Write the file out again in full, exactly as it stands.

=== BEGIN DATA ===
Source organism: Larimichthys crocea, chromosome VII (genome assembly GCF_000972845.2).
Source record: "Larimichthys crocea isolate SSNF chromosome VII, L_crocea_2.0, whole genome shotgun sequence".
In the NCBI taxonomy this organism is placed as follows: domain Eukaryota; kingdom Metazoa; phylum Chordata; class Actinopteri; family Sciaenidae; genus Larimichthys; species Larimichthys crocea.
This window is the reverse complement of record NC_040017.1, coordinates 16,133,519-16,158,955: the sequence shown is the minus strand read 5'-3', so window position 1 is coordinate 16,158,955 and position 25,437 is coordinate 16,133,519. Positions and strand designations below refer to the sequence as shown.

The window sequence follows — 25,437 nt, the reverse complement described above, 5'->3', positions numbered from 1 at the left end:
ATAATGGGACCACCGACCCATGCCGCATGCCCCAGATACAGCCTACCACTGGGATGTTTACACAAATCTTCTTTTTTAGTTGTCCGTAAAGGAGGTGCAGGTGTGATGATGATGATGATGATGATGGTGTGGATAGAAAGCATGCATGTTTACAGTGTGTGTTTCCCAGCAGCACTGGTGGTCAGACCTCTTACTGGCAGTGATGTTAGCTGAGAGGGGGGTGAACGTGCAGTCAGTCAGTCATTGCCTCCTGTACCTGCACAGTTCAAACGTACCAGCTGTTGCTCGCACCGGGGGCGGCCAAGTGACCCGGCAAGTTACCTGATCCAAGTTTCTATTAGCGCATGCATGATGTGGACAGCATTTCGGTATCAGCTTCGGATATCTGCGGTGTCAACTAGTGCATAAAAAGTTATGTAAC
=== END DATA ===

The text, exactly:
Source organism: Larimichthys crocea, chromosome VII (genome assembly GCF_000972845.2).
Source record: "Larimichthys crocea isolate SSNF chromosome VII, L_crocea_2.0, whole genome shotgun sequence".
In the NCBI taxonomy this organism is placed as follows: domain Eukaryota; kingdom Metazoa; phylum Chordata; class Actinopteri; family Sciaenidae; genus Larimichthys; species Larimichthys crocea.
This window is the reverse complement of record NC_040017.1, coordinates 16,133,519-16,158,955: the sequence shown is the minus strand read 5'-3', so window position 1 is coordinate 16,158,955 and position 25,437 is coordinate 16,133,519. Positions and strand designations below refer to the sequence as shown.

The window sequence follows — 25,437 nt, the reverse complement described above, 5'->3', positions numbered from 1 at the left end:
ATAATGGGACCACCGACCCATGCCGCATGCCCCAGATACAGCCTACCACTGGGATGTTTACACAAATCTTCTTTTTTAGTTGTCCGTAAAGGAGGTGCAGGTGTGATGATGATGATGATGATGATGGTGTGGATAGAAAGCATGCATGTTTACAGTGTGTGTTTCCCAGCAGCACTGGTGGTCAGACCTCTTACTGGCAGTGATGTTAGCTGAGAGGGGGGTGAACGTGCAGTCAGTCAGTCATTGCCTCCTGTACCTGCACAGTTCAAACGTACCAGCTGTTGCTCGCACCGGGGGCGGCCAAGTGACCCGGCAAGTTACCTGATCCAAGTTTCTATTAGCGCATGCATGATGTGGACAGCATTTCGGTATCAGCTTCGGATATCTGCGGTGTCAACTAGTGCATAAAAAGTTATGTAAC